Mental Health Services offers a variety of psychotherapy services to students who are currently enrolled at UCCS. These services may include any member of the student's family or significant relationship that the student may wish to include in their therapy. Students are charged very affordable fees for our counseling services ($20 per session). To ensure that the majority of students can utilize the services, our focus is on providing short-term psychotherapy. Students can initiate services by calling our main line (719-255-4444) or by coming to the Wellness Center inside the Recreation and Wellness Center in person. Once you leave your name, contact information, and the best times to be seen, the next available counselor will call you for your first appointment. If the concern requires specialized services or long term treatment, the student is usually referred to off-campus resources.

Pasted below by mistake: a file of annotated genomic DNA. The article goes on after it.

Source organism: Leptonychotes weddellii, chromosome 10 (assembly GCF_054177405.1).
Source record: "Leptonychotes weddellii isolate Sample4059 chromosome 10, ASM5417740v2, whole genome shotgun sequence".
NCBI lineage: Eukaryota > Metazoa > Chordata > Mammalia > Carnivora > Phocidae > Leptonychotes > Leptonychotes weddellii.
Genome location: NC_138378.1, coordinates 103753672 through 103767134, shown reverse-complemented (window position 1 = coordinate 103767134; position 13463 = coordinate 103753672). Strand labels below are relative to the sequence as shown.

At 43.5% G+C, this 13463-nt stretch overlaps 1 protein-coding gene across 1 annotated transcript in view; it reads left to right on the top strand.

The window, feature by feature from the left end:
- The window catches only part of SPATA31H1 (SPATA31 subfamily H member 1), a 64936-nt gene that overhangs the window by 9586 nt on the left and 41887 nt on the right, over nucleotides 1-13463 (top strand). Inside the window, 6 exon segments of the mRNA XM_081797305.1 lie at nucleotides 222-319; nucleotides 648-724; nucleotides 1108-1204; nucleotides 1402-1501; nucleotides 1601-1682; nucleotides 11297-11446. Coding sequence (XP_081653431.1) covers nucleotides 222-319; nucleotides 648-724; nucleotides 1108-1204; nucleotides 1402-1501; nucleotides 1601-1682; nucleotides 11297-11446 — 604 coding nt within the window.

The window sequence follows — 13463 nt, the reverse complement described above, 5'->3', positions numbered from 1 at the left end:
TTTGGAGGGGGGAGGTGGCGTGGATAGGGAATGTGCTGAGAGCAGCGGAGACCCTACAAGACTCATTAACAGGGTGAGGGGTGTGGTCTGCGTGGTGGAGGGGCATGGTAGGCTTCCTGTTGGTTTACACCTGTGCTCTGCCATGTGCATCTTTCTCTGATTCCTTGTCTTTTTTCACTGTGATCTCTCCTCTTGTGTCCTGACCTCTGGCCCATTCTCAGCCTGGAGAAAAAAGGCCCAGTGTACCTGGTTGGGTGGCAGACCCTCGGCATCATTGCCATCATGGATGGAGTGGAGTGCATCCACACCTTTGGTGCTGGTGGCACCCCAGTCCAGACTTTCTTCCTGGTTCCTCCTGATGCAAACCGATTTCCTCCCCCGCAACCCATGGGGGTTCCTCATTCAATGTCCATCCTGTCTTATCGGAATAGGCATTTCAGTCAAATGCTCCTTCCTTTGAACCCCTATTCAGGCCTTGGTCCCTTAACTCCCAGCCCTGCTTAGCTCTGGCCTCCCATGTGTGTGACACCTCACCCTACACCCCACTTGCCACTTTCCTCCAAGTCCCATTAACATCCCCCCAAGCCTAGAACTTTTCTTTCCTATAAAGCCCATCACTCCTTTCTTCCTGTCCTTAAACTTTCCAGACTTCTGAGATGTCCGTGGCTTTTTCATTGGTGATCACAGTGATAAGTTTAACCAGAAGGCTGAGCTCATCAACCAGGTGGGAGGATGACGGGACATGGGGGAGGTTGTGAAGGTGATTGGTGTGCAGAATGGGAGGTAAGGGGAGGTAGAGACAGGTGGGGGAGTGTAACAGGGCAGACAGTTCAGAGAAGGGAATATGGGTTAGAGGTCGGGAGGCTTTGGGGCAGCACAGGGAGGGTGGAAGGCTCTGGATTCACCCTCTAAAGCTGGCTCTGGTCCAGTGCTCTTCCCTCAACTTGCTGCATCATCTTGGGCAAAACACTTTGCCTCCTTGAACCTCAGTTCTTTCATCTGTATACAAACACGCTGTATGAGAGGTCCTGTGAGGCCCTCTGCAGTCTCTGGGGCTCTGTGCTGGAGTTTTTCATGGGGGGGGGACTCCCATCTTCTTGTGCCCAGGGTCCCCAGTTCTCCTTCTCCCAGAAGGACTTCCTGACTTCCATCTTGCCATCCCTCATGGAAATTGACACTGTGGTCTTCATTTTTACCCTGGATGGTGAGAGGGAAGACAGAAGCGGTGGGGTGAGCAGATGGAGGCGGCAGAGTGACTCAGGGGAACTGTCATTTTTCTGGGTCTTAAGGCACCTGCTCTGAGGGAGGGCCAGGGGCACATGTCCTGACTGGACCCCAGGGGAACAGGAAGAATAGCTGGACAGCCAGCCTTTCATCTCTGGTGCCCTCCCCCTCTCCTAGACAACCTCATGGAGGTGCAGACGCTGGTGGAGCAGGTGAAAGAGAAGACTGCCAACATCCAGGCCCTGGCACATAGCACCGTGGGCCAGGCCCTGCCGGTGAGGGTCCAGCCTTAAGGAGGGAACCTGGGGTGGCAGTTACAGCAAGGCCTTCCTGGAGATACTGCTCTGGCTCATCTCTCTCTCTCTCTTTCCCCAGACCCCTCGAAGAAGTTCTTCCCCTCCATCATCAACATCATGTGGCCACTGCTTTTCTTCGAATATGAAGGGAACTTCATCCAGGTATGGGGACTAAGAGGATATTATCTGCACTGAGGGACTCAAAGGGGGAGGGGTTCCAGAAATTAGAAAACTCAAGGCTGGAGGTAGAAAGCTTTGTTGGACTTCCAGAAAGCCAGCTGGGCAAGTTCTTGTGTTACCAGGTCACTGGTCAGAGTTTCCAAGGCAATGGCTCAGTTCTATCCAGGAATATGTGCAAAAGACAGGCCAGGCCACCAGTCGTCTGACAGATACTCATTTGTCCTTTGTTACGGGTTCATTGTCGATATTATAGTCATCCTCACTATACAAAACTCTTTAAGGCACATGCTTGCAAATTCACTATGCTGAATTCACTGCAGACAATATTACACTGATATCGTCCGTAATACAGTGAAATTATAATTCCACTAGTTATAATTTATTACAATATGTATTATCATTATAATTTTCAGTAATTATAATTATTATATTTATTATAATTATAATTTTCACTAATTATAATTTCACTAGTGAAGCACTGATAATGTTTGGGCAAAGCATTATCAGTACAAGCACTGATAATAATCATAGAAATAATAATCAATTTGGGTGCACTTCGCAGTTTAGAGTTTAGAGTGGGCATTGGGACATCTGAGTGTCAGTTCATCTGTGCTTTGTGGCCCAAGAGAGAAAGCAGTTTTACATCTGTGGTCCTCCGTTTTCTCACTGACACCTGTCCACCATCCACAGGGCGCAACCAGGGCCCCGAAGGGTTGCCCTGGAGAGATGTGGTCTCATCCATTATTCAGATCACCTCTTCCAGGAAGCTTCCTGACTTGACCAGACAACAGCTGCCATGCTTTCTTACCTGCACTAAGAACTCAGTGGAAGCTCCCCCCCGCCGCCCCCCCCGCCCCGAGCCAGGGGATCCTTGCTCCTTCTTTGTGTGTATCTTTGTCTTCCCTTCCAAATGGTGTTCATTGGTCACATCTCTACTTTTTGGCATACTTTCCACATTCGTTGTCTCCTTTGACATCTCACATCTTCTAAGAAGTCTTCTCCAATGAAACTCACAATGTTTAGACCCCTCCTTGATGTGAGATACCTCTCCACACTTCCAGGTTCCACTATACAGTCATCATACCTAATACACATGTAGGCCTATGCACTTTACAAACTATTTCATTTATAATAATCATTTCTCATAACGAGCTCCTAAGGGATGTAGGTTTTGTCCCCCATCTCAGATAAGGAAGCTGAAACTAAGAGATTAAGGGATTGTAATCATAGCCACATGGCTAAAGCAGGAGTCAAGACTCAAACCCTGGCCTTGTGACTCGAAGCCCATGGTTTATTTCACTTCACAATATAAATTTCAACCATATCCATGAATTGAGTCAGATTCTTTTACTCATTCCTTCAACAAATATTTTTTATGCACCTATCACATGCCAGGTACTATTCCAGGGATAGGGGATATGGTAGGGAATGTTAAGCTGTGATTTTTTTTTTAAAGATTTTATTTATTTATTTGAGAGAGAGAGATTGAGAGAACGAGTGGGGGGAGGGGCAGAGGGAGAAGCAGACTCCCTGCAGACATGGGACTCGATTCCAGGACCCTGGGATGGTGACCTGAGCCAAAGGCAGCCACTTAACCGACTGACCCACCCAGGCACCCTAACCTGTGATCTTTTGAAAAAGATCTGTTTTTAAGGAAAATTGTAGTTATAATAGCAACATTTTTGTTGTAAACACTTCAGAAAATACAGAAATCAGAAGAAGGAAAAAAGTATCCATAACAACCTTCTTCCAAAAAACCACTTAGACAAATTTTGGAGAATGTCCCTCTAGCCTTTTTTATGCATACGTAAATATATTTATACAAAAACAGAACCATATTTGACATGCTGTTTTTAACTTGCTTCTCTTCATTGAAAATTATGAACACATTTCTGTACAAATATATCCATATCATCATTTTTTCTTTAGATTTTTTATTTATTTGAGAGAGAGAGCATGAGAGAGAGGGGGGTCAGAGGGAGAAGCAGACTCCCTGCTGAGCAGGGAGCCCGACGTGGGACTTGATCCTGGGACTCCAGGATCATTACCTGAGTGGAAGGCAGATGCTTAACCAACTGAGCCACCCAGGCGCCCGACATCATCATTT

Counseling appointments can be made by calling the Wellness Center at (719) 255-4444 or by coming to the Wellness Center inside the Gallogly Recreation and Wellness Center in person. Normal operating hours are Monday through Friday 8:00am-5:00pm.
If you are seeking help with an emergency after normal business hours, please contact:
Public Safety at (719) 255-3111 (if on campus);
If you are off-campus, dial 911; or
AspenPointe Mental Health Crisis Line at (719) 635-7000.
We offer the following counseling services:
Mental Health Services provides individual psychotherapy for students who come with a wide variety of issues. Some of the most common issues that bring UCCS students to our Center are:
- confusion about life goals
- identity concerns
- alcohol and substance abuse
- eating/appetite/weight issues
- test anxiety
- relationship conflicts
- a variety of traumatic events
- grief and loss
- sexual issues
- difficulties coping with stress
Couples may seek marital, premarital, divorce, sexual adjustment, or alternate life- counseling. Counseling is available for the student and his / her partner whether the goal is to improve a good relationship or to deal with a relationship in trouble.
Sometimes a student's personal issues originate from early life experiences or involve certain other family members. When appropriate, a student may invite willing family members to therapy sessions.